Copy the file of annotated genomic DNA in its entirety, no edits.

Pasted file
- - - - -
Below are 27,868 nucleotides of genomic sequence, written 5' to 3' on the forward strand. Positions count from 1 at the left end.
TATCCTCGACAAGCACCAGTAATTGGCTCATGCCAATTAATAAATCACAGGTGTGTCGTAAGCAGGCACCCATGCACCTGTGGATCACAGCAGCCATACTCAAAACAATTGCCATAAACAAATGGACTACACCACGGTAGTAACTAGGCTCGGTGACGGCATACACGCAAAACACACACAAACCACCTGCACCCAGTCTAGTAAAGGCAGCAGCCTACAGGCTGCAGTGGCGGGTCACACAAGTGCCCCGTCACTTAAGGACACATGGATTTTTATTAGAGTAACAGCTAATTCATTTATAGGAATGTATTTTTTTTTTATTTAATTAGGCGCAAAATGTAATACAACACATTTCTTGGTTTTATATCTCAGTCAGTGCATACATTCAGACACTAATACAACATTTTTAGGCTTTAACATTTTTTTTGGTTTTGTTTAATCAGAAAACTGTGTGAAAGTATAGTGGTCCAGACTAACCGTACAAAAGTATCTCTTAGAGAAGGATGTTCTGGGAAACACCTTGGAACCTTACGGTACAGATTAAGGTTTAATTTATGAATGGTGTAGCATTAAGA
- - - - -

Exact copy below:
Below are 27,868 nucleotides of genomic sequence, written 5' to 3' on the forward strand. Positions count from 1 at the left end.
TATCCTCGACAAGCACCAGTAATTGGCTCATGCCAATTAATAAATCACAGGTGTGTCGTAAGCAGGCACCCATGCACCTGTGGATCACAGCAGCCATACTCAAAACAATTGCCATAAACAAATGGACTACACCACGGTAGTAACTAGGCTCGGTGACGGCATACACGCAAAACACACACAAACCACCTGCACCCAGTCTAGTAAAGGCAGCAGCCTACAGGCTGCAGTGGCGGGTCACACAAGTGCCCCGTCACTTAAGGACACATGGATTTTTATTAGAGTAACAGCTAATTCATTTATAGGAATGTATTTTTTTTTTATTTAATTAGGCGCAAAATGTAATACAACACATTTCTTGGTTTTATATCTCAGTCAGTGCATACATTCAGACACTAATACAACATTTTTAGGCTTTAACATTTTTTTTGGTTTTGTTTAATCAGAAAACTGTGTGAAAGTATAGTGGTCCAGACTAACCGTACAAAAGTATCTCTTAGAGAAGGATGTTCTGGGAAACACCTTGGAACCTTACGGTACAGATTAAGGTTTAATTTATGAATGGTGTAGCATTAAGA